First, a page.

Here's why not to buy components on eBay

Thread Starter

upand_at_them

Joined May 15, 2010
519
Regarding the earlier thread about buying from cheaper sources...

I got five DS18B20 temperature sensors from eBay a year or two ago and finally got around to using them today. Each device is supposed to have a unique 64-bit (8 byte) ID. And these do, but of the 8 bytes they all have 5 bytes in common. And, more importantly, they all register a temperature that is several degrees F higher than two known good temperature sensors (everything within a couple inches of each other).

Just say no.
 

dl324

Joined Mar 30, 2015
11,564
At least your parts sort of do what they're supposed to. There was another member who bought some temperature sensors on eBay and they turned out to be transistors.

Counterfeit parts are all too common on eBay and Amazon. There are some reputable sellers on eBay; Jameco has an account, but there are far more questionable sellers. It wasn't always that way. I only consider buying on eBay if it looks like someone selling an odd lot that they picked up at a garage sale or company liquidation. I won't buy any semiconductors from Amazon.

I bought some parts on eBay from someone who appeared to be repackaging. I got some static sensitive parts packaged in florist foam in plastic bags. I put all of the parts in tubes and marked them questionable. I have some crystals from the same seller that I need to test; dropping them is enough to damage them. I'm not worried about the LEDs and axial ceramic caps I bought from them.

If you value your time, buying from reputable distributors makes sense. If you buy parts with questionable quality, you have to do 100% incoming QA and some won't be able to test all parameters.
 

Thread Starter

upand_at_them

Joined May 15, 2010
519
Could you rephrase that for me? Not sure of what you mean.
They all have the same value for byte #1.
They all have the same value for byte #2.
They all have the same value for byte #5.
They all have the same value for byte #6.
They all have the same value for byte #7.
 

Thread Starter

upand_at_them

Joined May 15, 2010
519
Oh, and the Arduino clone that I have, that I got because it has a switchable 3.3V/5V power...that just quit working today. I can get it to work if I jiggle and hold the power switch, but who the &%#! wants to do that?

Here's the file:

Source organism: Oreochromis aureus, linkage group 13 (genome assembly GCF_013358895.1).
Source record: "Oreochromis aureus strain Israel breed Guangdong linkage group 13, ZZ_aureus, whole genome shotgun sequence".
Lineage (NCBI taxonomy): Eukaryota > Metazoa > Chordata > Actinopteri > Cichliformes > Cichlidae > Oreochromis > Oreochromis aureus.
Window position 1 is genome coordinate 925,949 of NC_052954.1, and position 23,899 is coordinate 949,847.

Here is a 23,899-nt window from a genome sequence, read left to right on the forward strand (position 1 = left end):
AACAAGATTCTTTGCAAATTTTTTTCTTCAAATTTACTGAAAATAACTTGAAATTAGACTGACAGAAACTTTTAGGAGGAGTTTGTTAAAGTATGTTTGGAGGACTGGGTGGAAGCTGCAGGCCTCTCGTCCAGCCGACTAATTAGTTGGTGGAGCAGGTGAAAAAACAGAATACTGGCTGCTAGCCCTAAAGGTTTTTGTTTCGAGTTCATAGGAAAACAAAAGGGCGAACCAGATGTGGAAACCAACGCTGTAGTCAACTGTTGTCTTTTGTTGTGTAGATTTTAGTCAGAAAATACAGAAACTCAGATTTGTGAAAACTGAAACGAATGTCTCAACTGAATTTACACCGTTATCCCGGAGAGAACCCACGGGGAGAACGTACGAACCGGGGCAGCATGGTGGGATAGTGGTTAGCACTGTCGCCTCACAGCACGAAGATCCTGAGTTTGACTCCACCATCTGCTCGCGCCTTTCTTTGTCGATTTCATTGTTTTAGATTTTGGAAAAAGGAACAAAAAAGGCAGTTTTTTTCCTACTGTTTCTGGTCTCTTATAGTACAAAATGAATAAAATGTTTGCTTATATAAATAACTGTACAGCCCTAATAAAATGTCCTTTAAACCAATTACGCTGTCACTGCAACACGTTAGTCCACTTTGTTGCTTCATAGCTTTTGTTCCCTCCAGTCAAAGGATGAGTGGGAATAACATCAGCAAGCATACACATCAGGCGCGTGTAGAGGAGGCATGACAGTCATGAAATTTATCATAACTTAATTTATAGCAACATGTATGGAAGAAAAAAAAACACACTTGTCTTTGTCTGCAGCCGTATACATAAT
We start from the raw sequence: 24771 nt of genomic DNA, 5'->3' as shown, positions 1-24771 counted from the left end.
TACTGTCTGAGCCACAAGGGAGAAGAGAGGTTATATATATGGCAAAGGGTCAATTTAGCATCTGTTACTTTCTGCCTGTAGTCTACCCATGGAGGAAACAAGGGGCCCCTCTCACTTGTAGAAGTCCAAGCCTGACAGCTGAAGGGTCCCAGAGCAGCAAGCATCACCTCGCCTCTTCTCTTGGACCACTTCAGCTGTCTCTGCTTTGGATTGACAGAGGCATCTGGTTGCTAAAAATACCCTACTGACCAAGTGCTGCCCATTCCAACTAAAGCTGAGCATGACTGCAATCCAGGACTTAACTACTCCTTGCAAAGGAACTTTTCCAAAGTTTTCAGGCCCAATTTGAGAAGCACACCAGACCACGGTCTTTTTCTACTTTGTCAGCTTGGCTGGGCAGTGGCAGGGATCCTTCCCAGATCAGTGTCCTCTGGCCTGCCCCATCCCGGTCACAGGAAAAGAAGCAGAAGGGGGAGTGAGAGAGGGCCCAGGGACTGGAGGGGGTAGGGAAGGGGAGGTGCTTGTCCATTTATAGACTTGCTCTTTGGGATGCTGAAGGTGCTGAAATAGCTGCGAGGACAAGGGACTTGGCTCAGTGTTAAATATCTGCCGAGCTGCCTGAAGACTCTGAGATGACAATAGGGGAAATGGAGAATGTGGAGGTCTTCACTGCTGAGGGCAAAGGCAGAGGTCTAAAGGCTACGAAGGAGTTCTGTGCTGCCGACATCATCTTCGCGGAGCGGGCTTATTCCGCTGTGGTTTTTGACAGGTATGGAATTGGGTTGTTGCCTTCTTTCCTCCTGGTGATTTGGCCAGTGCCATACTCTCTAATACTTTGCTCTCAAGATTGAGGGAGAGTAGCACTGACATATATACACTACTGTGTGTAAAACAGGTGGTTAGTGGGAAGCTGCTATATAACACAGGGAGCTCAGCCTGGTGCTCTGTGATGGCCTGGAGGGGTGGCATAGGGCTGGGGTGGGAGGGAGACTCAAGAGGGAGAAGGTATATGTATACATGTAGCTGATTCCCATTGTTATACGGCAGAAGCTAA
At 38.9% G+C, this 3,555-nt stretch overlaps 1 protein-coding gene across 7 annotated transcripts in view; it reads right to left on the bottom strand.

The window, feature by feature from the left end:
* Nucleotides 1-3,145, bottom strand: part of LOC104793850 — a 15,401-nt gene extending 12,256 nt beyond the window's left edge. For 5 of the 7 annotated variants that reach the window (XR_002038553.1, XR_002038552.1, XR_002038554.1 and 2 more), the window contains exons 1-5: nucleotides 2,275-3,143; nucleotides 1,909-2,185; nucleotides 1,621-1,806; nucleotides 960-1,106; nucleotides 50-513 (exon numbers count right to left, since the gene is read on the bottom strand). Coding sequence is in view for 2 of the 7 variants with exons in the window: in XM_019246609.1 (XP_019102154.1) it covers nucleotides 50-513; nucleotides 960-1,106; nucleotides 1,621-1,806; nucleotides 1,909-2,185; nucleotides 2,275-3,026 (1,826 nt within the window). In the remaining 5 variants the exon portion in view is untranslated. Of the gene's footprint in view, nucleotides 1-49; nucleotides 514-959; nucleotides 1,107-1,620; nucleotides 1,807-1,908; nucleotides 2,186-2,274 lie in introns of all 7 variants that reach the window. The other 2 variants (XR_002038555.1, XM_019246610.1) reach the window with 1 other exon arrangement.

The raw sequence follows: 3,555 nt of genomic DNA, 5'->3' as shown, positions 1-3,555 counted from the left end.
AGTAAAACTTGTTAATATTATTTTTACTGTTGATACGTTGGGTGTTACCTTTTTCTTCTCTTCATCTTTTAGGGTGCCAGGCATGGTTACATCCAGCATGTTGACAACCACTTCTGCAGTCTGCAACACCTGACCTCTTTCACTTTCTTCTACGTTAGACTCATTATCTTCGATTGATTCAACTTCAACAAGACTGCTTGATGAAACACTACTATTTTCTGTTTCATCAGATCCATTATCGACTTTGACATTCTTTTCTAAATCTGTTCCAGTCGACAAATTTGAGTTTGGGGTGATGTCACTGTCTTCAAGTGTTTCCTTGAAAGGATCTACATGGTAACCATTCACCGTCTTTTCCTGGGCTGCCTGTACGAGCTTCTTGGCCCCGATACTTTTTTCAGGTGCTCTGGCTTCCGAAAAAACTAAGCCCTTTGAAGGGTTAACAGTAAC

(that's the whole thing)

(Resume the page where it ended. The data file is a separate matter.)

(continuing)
Chris65536

Joined Nov 11, 2019
227
They all have the same value for byte #1.
They all have the same value for byte #2.
They all have the same value for byte #5.
They all have the same value for byte #6.
They all have the same value for byte #7.
Well, the 64 bits are still all unique. If they are just assigning them like serial numbers, then there will be a lot of repetition. I don't think you can assume they would be randomized. The temperature error is less forgivable though.
 

andrewmm

Joined Feb 25, 2011
574
The DS18B20 is a one wire interface chip.
Each 1Wire device has a unique address, which is assigned in sequence by maxim ( Used to be Dallas )
looking at the one wire spec, 48 bits are unique, the other 16 bits are fixed for each type of chip. A sort of device type ID.

the fact you have multiple bytes different indicates these were not all from the same batch, but that's all.

The temperature being 2 degrees F different to another sensor a few cm apart,
Looking at the data sheet , the error over domestic sort of temperature ranges is stated as +- 1/2 degree C, say 1 degree F.
so within any practical usage, they are correct.

Taking the multiple ID's and the marginal accuracy, these parts might be seconds, but they seem to be working just fine,
guess you paid significantly less than the regular USD 4 each
 

atferrari

Joined Jan 6, 2004
4,095
They all have the same value for byte #1.
They all have the same value for byte #2.
They all have the same value for byte #5.
They all have the same value for byte #6.
They all have the same value for byte #7.
The way I know the system, just by differring by one bit, that is enough to distinguish each one from the rest. What is wrong with that?